Emotionally arousing events are likely strongly remembered because of the increased activation of the brain’s limbic system, which has been correlated with enhanced explicit memory for both pleasant and unpleasant events.

Dr. John H. Falk, Sea Grant Professor of Free-Choice Learning at Oregon State University and Director, OSU Center for Research on Lifelong STEM 

Docents and mobile apps can provide emotional experiences in their own unique ways. 

For example, a docent can use their passion and excitement when leading a group and answering questions. A mobile app can offer engaging stories with different voice actors for notable figures.

7 benefits of mobile guide apps

Tour apps are beneficial, whether you currently have docents on site or not. Here are some of the top benefits of using a mobile tour guide app:

1. Multimedia content for different learning styles

With a tour guide app, you can upload different types of content. For the most important stops on your tour, you can include video, images, text, and audio content. Or, for less important stops, try adding just text and images to save time on content creation. 

2. Multi Language capabilities 

When you build your app with STQRY, you can offer multi language content. As soon as they open the app, visitors will be prompted to choose their language and all of the museum information and content will be provided in the correct language. 

Not only is this a great complement to on-site docents, but it can also help you declutter your physical displays. 

3. Improved accessibility

App content also helps organizations to meet accessibility requirements. For example, hearing impaired visitors can read text transcripts of audio content, while sight imparied visitors can listen to the audio content.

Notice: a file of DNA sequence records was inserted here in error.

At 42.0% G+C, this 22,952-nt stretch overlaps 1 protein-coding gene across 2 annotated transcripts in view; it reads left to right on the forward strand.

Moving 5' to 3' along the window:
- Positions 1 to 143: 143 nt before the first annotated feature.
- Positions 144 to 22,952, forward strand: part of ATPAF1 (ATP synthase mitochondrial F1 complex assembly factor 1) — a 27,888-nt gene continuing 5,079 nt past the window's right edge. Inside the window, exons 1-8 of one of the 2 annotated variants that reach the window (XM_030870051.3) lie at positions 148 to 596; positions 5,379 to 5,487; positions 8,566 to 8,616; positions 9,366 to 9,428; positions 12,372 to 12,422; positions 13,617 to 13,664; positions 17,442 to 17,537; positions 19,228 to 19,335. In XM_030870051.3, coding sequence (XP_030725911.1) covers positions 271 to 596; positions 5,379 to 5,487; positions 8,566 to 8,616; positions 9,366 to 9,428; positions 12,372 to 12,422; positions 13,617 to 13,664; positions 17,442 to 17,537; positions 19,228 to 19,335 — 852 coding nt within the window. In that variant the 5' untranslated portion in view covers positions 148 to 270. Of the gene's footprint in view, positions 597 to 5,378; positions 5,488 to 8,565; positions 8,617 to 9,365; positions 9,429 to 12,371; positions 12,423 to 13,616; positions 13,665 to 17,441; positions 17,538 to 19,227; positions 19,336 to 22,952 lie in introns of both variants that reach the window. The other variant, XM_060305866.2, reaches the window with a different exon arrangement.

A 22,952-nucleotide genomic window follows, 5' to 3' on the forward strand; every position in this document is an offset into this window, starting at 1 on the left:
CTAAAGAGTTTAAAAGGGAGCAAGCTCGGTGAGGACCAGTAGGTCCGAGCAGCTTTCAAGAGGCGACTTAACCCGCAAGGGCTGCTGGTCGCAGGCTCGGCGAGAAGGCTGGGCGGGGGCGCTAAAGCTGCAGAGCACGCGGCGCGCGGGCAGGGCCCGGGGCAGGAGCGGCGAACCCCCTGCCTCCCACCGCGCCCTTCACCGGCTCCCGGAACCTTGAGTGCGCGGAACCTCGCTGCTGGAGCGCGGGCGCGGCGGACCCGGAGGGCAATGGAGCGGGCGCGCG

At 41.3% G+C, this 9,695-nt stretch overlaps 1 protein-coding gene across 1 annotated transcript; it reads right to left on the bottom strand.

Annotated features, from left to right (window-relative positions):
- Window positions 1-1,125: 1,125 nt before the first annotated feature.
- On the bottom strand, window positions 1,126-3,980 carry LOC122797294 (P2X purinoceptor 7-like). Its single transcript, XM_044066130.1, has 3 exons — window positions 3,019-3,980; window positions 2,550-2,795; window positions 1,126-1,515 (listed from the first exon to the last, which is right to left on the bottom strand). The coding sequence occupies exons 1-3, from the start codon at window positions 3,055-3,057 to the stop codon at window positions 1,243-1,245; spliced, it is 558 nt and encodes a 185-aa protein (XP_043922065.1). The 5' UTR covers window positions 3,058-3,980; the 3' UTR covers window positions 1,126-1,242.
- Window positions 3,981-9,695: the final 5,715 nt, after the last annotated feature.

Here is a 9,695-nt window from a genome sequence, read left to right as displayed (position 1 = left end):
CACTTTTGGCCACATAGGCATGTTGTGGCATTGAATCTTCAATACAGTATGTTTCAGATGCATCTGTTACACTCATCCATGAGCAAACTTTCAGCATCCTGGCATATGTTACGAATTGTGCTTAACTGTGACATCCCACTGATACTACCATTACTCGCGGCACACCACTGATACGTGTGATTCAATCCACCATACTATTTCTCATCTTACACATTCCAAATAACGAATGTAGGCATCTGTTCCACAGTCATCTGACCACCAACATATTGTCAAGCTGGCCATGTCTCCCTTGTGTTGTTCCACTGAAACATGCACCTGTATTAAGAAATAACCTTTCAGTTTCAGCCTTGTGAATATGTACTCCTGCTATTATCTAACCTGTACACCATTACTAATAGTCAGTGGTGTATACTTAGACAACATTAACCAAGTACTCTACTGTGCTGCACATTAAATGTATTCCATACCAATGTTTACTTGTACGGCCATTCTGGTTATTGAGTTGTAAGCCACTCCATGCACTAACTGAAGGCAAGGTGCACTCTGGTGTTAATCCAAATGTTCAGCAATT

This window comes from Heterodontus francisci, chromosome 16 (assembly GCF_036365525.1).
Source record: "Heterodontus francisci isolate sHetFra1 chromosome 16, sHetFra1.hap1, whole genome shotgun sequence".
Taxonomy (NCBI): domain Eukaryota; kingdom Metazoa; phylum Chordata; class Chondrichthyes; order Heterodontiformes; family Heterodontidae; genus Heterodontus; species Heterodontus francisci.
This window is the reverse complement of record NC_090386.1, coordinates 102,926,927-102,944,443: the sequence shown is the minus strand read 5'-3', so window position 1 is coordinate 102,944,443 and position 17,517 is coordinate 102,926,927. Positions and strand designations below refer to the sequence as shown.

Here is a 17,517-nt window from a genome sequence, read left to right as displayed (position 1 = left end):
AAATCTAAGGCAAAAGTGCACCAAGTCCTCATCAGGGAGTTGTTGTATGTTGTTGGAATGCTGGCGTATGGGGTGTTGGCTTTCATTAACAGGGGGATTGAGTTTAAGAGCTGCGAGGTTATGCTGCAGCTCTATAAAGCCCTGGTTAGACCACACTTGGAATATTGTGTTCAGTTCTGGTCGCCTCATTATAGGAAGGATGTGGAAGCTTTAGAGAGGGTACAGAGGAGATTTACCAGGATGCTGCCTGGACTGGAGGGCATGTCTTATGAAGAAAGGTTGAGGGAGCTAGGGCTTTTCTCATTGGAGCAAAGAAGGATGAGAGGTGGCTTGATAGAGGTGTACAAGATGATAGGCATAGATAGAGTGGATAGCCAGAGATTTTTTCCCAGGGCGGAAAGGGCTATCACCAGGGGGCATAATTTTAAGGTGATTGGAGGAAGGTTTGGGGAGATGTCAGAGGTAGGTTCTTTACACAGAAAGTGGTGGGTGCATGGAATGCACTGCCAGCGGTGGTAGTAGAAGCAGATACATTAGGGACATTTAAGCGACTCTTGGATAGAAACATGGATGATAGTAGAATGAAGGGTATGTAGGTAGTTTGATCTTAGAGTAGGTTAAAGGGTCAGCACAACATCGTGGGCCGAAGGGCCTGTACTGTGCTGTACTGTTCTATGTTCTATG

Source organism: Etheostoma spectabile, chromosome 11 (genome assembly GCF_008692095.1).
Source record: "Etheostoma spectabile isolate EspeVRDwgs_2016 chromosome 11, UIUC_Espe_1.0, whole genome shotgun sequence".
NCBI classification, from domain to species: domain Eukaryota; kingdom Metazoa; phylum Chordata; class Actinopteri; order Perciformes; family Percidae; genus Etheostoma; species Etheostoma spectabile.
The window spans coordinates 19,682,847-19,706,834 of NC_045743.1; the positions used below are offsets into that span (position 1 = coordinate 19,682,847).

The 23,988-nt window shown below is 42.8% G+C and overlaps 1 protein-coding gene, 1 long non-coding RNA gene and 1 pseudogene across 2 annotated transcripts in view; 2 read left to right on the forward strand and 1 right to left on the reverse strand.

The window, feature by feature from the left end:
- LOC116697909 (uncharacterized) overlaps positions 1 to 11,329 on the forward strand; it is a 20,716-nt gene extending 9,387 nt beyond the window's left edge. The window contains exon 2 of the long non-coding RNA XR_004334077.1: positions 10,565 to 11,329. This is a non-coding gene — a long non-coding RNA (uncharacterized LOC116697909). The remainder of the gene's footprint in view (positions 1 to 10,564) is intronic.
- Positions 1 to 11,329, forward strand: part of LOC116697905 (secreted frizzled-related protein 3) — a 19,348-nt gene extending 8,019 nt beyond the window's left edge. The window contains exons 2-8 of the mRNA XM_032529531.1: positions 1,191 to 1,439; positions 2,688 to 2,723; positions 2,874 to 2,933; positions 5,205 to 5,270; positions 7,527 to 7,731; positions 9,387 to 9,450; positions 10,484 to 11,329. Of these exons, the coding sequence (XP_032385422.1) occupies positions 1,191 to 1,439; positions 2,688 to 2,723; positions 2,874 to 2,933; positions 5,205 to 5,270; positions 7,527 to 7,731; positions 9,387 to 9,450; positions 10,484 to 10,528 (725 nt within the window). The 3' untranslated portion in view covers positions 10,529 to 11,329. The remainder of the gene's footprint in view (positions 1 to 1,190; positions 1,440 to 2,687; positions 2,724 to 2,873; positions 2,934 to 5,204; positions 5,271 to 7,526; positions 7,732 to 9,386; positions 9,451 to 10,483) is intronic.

4. Powerful storytelling potential

Audio content offers unlimited creative potential. 

Here are some things you can do:

  • Use a voice actor and audio effects
  • Have multiple voice actors act out a scene or story
  • Arrange clips from interviews to piece together different perspectives

5. Offers self-led learning that’s always available

App content can fill in the gaps and guide visitors through the site when docents aren’t available. This can help you cover scheduling issues due to vacation, sick time, or any other reason. 

Plus, visitors can initiate a self-guided tour when they don’t want to wait for the next tour time or simply prefer self-led learning. 

6. Can help reduce crowding

If you’re struggling with space issues due to large groups, a mobile tour guide app can help. A percentage of visitors will always choose the app because they prefer self-led learning, and this app usage can help scatter visitors throughout the space better, as they progress at their own speed. 

7. Offers both guided and adhoc experiences 

You can use location-based triggers like GPS and bluetooth technology to autoplay content as visitors progress through your site. 

Or, visitors can always choose to engage with various content in their own way, whether they want to go out of order or skip around.

How to get docents input when creating an app

If you decide to build a tour app of your own, make sure to get input from your docents. You can set up a survey or a focus group. 

Be sure to ask them…

  • Feedback on the layout of various tours
  • Top questions that visitors ask
  • Interesting facts and stories that visitors love to hear
  • Any other ideas on what to include in the content

Docents will always be an amazing resource, but mobile app guides offer their benefits which pair perfectly with on-site staff and volunteers. 

STQRY offers the technology and hands-on help you need to create your own mobile tour guide app.